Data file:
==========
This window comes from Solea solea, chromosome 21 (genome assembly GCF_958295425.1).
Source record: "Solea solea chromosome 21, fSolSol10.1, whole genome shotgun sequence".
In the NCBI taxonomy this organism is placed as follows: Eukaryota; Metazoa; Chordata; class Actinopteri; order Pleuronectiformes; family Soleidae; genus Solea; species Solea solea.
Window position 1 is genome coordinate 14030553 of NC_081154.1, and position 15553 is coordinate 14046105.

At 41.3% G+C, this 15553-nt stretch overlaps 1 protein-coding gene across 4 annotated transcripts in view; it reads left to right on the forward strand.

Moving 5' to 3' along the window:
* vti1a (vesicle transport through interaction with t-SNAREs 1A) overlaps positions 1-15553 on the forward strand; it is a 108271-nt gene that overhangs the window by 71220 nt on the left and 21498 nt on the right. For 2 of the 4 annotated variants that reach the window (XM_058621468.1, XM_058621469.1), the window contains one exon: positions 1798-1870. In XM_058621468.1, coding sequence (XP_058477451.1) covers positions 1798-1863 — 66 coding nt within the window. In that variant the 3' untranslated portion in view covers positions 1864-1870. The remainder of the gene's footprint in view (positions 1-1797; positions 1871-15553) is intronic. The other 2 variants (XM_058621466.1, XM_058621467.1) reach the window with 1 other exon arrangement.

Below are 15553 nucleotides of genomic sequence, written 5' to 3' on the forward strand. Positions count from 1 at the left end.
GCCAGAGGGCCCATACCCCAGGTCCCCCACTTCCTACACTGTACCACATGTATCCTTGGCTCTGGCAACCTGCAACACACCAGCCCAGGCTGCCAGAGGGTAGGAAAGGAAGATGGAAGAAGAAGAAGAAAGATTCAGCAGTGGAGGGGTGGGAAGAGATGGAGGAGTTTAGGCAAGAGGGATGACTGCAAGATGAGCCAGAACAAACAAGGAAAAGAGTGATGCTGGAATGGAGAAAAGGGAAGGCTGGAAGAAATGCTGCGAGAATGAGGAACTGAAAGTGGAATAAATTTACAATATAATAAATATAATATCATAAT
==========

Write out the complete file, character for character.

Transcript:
This window comes from Solea solea, chromosome 21 (genome assembly GCF_958295425.1).
Source record: "Solea solea chromosome 21, fSolSol10.1, whole genome shotgun sequence".
In the NCBI taxonomy this organism is placed as follows: Eukaryota; Metazoa; Chordata; class Actinopteri; order Pleuronectiformes; family Soleidae; genus Solea; species Solea solea.
Window position 1 is genome coordinate 14030553 of NC_081154.1, and position 15553 is coordinate 14046105.

At 41.3% G+C, this 15553-nt stretch overlaps 1 protein-coding gene across 4 annotated transcripts in view; it reads left to right on the forward strand.

Moving 5' to 3' along the window:
* vti1a (vesicle transport through interaction with t-SNAREs 1A) overlaps positions 1-15553 on the forward strand; it is a 108271-nt gene that overhangs the window by 71220 nt on the left and 21498 nt on the right. For 2 of the 4 annotated variants that reach the window (XM_058621468.1, XM_058621469.1), the window contains one exon: positions 1798-1870. In XM_058621468.1, coding sequence (XP_058477451.1) covers positions 1798-1863 — 66 coding nt within the window. In that variant the 3' untranslated portion in view covers positions 1864-1870. The remainder of the gene's footprint in view (positions 1-1797; positions 1871-15553) is intronic. The other 2 variants (XM_058621466.1, XM_058621467.1) reach the window with 1 other exon arrangement.

Below are 15553 nucleotides of genomic sequence, written 5' to 3' on the forward strand. Positions count from 1 at the left end.
GCCAGAGGGCCCATACCCCAGGTCCCCCACTTCCTACACTGTACCACATGTATCCTTGGCTCTGGCAACCTGCAACACACCAGCCCAGGCTGCCAGAGGGTAGGAAAGGAAGATGGAAGAAGAAGAAGAAAGATTCAGCAGTGGAGGGGTGGGAAGAGATGGAGGAGTTTAGGCAAGAGGGATGACTGCAAGATGAGCCAGAACAAACAAGGAAAAGAGTGATGCTGGAATGGAGAAAAGGGAAGGCTGGAAGAAATGCTGCGAGAATGAGGAACTGAAAGTGGAATAAATTTACAATATAATAAATATAATATCATAAT